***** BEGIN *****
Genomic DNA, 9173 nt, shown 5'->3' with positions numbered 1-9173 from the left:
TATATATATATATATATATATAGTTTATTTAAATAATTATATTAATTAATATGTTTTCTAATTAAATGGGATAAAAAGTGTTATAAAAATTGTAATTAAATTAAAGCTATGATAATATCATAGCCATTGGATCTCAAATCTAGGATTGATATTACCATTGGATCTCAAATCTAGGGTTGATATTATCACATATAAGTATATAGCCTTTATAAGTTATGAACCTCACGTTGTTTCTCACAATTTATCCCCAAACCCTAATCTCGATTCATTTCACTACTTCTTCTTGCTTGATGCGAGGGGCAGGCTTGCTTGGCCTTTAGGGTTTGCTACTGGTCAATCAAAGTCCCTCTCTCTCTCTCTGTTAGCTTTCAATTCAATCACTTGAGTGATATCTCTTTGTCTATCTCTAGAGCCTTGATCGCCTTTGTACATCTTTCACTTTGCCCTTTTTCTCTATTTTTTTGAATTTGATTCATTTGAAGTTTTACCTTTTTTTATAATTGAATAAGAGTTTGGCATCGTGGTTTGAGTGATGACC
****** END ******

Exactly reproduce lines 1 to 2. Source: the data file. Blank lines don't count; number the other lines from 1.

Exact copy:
Genomic DNA, 9173 nt, shown 5'->3' with positions numbered 1-9173 from the left:
TATATATATATATATATATATAGTTTATTTAAATAATTATATTAATTAATATGTTTTCTAATTAAATGGGATAAAAAGTGTTATAAAAATTGTAATTAAATTAAAGCTATGATAATATCATAGCCATTGGATCTCAAATCTAGGATTGATATTACCATTGGATCTCAAATCTAGGGTTGATATTATCACATATAAGTATATAGCCTTTATAAGTTATGAACCTCACGTTGTTTCTCACAATTTATCCCCAAACCCTAATCTCGATTCATTTCACTACTTCTTCTTGCTTGATGCGAGGGGCAGGCTTGCTTGGCCTTTAGGGTTTGCTACTGGTCAATCAAAGTCCCTCTCTCTCTCTCTGTTAGCTTTCAATTCAATCACTTGAGTGATATCTCTTTGTCTATCTCTAGAGCCTTGATCGCCTTTGTACATCTTTCACTTTGCCCTTTTTCTCTATTTTTTTGAATTTGATTCATTTGAAGTTTTACCTTTTTTTATAATTGAATAAGAGTTTGGCATCGTGGTTTGAGTGATGACC